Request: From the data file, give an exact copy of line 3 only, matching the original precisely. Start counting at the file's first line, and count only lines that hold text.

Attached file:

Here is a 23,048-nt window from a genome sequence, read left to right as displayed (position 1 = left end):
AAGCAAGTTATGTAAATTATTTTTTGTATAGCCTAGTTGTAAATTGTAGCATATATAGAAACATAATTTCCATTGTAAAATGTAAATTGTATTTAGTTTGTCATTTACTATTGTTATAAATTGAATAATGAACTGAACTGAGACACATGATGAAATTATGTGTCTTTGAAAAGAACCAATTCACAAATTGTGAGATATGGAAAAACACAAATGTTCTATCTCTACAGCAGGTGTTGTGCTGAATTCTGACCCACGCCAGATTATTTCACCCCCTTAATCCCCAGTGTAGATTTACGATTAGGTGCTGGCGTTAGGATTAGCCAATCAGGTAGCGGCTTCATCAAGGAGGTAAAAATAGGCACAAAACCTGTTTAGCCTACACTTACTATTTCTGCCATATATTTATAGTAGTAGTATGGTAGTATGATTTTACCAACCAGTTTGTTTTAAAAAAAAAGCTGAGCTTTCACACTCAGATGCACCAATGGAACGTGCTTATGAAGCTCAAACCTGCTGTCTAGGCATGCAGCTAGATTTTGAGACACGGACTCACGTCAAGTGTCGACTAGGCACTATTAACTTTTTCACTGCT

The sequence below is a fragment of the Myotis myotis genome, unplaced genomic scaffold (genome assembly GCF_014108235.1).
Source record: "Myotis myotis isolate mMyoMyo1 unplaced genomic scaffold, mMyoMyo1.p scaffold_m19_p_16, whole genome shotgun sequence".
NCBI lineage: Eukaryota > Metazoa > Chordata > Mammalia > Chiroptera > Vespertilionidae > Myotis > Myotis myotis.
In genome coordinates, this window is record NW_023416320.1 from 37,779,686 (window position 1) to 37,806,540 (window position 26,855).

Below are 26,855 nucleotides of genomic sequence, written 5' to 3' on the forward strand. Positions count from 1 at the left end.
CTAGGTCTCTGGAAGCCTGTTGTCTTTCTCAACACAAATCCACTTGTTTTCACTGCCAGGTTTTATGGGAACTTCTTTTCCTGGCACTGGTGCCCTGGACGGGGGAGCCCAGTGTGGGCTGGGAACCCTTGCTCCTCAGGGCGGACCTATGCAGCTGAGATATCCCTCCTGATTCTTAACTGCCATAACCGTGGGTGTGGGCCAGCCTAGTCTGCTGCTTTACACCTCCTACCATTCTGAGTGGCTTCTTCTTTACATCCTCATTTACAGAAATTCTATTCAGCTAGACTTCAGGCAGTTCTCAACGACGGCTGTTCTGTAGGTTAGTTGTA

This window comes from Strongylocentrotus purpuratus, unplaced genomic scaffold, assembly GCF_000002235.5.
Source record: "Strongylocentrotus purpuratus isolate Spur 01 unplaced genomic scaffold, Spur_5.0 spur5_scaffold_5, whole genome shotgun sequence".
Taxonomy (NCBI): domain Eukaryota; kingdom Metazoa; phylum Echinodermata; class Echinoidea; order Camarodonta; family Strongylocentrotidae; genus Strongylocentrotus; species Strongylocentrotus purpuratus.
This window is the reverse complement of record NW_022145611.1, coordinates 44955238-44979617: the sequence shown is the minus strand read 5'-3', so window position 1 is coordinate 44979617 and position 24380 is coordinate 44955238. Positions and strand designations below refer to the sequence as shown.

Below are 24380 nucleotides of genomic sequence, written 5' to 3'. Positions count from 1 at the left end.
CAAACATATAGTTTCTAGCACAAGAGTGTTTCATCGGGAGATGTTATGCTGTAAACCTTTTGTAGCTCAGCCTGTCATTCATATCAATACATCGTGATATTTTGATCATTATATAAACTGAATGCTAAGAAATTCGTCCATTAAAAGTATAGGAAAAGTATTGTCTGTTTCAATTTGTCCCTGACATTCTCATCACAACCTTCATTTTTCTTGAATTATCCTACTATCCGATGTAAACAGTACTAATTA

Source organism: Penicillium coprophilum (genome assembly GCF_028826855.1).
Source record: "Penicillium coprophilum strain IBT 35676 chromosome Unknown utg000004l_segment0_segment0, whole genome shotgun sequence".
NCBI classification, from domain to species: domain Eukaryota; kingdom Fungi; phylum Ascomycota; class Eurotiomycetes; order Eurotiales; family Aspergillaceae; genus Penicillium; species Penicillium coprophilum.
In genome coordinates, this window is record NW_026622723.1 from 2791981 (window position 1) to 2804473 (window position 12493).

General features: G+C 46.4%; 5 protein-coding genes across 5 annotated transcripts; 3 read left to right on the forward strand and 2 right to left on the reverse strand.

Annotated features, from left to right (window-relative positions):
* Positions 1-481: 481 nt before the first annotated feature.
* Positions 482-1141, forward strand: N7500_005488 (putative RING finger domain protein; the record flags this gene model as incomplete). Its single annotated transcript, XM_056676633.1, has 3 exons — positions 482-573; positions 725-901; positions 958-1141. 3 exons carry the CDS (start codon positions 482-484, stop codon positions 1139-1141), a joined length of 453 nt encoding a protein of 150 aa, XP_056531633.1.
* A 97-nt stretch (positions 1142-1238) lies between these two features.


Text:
The sequence below is a fragment of the Myotis myotis genome, unplaced genomic scaffold (genome assembly GCF_014108235.1).